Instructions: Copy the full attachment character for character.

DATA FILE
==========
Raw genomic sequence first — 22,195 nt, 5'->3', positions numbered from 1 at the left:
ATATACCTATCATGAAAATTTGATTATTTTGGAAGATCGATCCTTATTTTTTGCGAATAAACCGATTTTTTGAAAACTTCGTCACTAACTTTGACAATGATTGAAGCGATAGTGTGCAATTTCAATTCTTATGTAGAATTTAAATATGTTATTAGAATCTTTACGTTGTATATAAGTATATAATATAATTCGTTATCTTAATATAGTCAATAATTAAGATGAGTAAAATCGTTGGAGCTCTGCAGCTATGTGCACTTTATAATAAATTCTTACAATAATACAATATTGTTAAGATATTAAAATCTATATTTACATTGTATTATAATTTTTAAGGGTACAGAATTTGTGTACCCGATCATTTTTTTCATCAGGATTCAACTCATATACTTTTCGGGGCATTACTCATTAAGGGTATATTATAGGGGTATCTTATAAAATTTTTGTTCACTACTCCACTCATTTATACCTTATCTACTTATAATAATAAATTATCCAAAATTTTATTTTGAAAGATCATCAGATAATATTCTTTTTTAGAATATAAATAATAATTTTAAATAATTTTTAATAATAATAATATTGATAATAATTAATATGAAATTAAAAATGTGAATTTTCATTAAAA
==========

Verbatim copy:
Raw genomic sequence first — 22,195 nt, 5'->3', positions numbered from 1 at the left:
ATATACCTATCATGAAAATTTGATTATTTTGGAAGATCGATCCTTATTTTTTGCGAATAAACCGATTTTTTGAAAACTTCGTCACTAACTTTGACAATGATTGAAGCGATAGTGTGCAATTTCAATTCTTATGTAGAATTTAAATATGTTATTAGAATCTTTACGTTGTATATAAGTATATAATATAATTCGTTATCTTAATATAGTCAATAATTAAGATGAGTAAAATCGTTGGAGCTCTGCAGCTATGTGCACTTTATAATAAATTCTTACAATAATACAATATTGTTAAGATATTAAAATCTATATTTACATTGTATTATAATTTTTAAGGGTACAGAATTTGTGTACCCGATCATTTTTTTCATCAGGATTCAACTCATATACTTTTCGGGGCATTACTCATTAAGGGTATATTATAGGGGTATCTTATAAAATTTTTGTTCACTACTCCACTCATTTATACCTTATCTACTTATAATAATAAATTATCCAAAATTTTATTTTGAAAGATCATCAGATAATATTCTTTTTTAGAATATAAATAATAATTTTAAATAATTTTTAATAATAATAATATTGATAATAATTAATATGAAATTAAAAATGTGAATTTTCATTAAAA